Entities Eligible for Partnership Taxation
A partnership is a business entity that requires at least two people to be conducting the business operations. The members of a partnership cannot be a corporation, trust, or an estate. For federal tax purposes, the partnership is treated as an aggregate of the partners. This phrase, “aggregate of the partners,” means that the income, gain, loss, or deductions of the partnership are allocated to the partners. The partners then report the items on their individual returns and they pay the corresponding taxes. Based on this principle, a partnership is described to be a “flow-through” entity. For other purposes, a partnership is treated as a distinct and separate entity. Based on this, a partnership is required to file their own tax return, 1065, and is subject to entity-level audit procedures. The majority of the tax elections that affect the partnership are made by the partners. The partners choose the partnership’s calendar tax year and their method of accounting. In addition, the partners are not treated as holding a direct interest in the assets of the partnership. In order for the partnership to avoid the separate entity principle, the partnership must elect out of the Subchapter K. Electing out of the Subchapter K allows the partners to remain partners of the partnership, but a partnership return does not have to be filed. Instead, each partner reports their share of the income on the return as a co-owner. However, there are certain requirements that must be met before a partnership is eligible to elect out of the Subchapter K.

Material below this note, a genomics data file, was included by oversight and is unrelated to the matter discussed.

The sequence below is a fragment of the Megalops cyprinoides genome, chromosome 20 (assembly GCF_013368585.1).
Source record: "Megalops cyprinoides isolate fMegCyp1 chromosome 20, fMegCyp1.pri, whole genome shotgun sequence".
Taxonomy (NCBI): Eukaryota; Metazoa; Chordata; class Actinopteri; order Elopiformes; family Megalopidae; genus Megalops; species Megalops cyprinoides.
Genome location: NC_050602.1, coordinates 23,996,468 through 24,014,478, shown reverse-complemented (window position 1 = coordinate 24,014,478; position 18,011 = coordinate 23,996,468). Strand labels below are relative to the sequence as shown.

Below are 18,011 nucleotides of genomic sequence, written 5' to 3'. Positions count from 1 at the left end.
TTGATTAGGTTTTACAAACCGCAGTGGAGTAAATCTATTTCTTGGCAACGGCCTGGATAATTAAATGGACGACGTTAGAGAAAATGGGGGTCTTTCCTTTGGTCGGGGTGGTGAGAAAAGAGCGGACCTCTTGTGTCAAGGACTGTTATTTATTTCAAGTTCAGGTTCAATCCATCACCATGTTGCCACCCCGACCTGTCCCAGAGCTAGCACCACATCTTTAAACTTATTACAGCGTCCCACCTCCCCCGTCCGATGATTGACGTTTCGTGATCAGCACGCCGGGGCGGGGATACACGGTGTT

To be eligible to elect out of Subchapter L, a partnership must be:
For investment purposes only and not for active business operation
For the joint production, extraction, or use of property
Dealers in securities for a short period of time for the purpose of underwriting, selling, or distributing a particular security
To make the election, the partnership will file a partnership return and attach a statement regarding why the partnership is eligible to opt out of the Subchapter K. Failure to follow the proper procedures for opting out of this election could hinder the partnership’s ability to avoid the Subchapter K. However, the facts and circumstances test could allow the partnership to still opt out. The fact and circumstances test requires that the organization must show that the members intended to opt out of the Subchapter K at the time of the organization’s formation.
By: Brooke Williams, Data Entry Specialist at CROFT & FROST